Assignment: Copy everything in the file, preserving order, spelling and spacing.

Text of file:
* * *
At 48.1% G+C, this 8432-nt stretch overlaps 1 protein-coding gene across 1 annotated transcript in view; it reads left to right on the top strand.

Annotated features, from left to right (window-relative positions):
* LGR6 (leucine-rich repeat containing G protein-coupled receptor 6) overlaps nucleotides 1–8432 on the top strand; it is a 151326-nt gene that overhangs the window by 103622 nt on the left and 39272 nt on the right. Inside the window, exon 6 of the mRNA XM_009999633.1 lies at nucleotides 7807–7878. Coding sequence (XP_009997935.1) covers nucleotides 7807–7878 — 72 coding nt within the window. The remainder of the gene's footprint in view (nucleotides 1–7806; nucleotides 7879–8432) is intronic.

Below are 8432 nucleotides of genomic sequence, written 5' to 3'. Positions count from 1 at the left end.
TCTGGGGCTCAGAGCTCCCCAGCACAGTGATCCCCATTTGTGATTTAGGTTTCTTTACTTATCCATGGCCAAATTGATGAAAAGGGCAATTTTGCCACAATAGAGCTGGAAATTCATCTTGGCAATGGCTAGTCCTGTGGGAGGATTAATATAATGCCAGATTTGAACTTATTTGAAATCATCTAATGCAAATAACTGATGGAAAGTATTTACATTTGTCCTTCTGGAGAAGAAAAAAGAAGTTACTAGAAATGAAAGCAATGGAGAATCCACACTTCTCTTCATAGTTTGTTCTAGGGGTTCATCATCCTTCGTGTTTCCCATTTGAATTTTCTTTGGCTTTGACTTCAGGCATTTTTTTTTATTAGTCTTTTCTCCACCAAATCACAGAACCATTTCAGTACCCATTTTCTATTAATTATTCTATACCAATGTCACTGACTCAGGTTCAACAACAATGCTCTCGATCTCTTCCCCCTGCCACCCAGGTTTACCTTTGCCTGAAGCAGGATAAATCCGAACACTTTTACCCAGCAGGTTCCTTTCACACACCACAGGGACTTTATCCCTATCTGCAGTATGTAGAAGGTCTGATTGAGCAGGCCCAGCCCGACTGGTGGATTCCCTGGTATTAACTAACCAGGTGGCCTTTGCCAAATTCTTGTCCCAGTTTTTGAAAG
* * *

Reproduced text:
At 48.1% G+C, this 8432-nt stretch overlaps 1 protein-coding gene across 1 annotated transcript in view; it reads left to right on the top strand.

Annotated features, from left to right (window-relative positions):
* LGR6 (leucine-rich repeat containing G protein-coupled receptor 6) overlaps nucleotides 1–8432 on the top strand; it is a 151326-nt gene that overhangs the window by 103622 nt on the left and 39272 nt on the right. Inside the window, exon 6 of the mRNA XM_009999633.1 lies at nucleotides 7807–7878. Coding sequence (XP_009997935.1) covers nucleotides 7807–7878 — 72 coding nt within the window. The remainder of the gene's footprint in view (nucleotides 1–7806; nucleotides 7879–8432) is intronic.

Below are 8432 nucleotides of genomic sequence, written 5' to 3'. Positions count from 1 at the left end.
TCTGGGGCTCAGAGCTCCCCAGCACAGTGATCCCCATTTGTGATTTAGGTTTCTTTACTTATCCATGGCCAAATTGATGAAAAGGGCAATTTTGCCACAATAGAGCTGGAAATTCATCTTGGCAATGGCTAGTCCTGTGGGAGGATTAATATAATGCCAGATTTGAACTTATTTGAAATCATCTAATGCAAATAACTGATGGAAAGTATTTACATTTGTCCTTCTGGAGAAGAAAAAAGAAGTTACTAGAAATGAAAGCAATGGAGAATCCACACTTCTCTTCATAGTTTGTTCTAGGGGTTCATCATCCTTCGTGTTTCCCATTTGAATTTTCTTTGGCTTTGACTTCAGGCATTTTTTTTTATTAGTCTTTTCTCCACCAAATCACAGAACCATTTCAGTACCCATTTTCTATTAATTATTCTATACCAATGTCACTGACTCAGGTTCAACAACAATGCTCTCGATCTCTTCCCCCTGCCACCCAGGTTTACCTTTGCCTGAAGCAGGATAAATCCGAACACTTTTACCCAGCAGGTTCCTTTCACACACCACAGGGACTTTATCCCTATCTGCAGTATGTAGAAGGTCTGATTGAGCAGGCCCAGCCCGACTGGTGGATTCCCTGGTATTAACTAACCAGGTGGCCTTTGCCAAATTCTTGTCCCAGTTTTTGAAAG